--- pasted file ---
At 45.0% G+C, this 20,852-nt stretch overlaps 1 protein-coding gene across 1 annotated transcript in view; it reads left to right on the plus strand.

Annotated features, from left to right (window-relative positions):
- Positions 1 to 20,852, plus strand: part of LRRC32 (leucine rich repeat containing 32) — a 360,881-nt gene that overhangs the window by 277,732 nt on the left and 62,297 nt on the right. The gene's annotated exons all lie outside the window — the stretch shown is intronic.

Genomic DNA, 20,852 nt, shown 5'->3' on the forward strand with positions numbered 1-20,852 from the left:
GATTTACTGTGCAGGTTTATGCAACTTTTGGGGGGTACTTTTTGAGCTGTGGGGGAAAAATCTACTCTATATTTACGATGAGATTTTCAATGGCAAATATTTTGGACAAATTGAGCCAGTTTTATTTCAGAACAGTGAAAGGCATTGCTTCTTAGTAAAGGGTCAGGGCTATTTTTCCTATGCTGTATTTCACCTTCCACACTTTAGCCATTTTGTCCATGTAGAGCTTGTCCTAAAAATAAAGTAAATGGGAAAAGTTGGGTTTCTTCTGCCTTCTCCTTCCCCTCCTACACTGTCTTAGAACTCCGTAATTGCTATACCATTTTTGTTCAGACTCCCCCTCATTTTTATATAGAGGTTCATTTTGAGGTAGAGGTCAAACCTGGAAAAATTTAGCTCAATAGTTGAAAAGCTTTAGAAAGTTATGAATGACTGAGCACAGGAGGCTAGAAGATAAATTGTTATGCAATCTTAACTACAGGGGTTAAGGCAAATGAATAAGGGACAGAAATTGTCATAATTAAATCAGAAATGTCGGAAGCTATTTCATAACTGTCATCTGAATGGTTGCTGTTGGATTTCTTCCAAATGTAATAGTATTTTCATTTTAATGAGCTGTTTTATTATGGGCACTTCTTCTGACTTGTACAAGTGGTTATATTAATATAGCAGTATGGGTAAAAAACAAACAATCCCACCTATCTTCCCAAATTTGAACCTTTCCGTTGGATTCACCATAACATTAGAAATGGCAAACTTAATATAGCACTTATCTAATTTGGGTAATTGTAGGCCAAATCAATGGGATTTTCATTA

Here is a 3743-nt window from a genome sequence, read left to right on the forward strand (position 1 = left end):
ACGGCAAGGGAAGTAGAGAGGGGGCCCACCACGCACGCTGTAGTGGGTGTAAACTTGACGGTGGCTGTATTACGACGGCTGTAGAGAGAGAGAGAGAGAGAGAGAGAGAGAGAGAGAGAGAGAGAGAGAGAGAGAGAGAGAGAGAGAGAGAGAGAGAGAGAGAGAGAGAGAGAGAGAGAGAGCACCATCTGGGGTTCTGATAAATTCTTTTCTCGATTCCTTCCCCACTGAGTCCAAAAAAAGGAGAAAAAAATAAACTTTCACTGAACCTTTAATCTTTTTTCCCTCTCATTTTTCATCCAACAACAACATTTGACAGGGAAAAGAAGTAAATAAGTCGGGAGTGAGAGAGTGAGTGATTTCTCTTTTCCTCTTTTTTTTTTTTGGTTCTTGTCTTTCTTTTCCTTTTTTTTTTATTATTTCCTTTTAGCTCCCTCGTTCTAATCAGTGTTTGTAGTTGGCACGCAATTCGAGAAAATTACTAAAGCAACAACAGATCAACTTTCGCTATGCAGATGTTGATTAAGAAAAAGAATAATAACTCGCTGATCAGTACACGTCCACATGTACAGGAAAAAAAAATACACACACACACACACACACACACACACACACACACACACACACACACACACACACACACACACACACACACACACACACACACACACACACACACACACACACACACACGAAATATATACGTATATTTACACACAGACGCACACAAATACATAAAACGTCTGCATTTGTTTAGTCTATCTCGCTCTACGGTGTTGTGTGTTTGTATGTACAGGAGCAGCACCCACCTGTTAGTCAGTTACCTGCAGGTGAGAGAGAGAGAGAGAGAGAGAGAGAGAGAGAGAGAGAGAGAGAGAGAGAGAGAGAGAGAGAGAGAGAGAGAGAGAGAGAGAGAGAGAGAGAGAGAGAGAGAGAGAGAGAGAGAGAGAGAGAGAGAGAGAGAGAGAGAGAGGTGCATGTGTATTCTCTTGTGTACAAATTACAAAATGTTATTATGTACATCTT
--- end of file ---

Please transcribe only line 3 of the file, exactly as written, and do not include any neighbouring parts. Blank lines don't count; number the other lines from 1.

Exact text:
- Positions 1 to 20,852, plus strand: part of LRRC32 (leucine rich repeat containing 32) — a 360,881-nt gene that overhangs the window by 277,732 nt on the left and 62,297 nt on the right. The gene's annotated exons all lie outside the window — the stretch shown is intronic.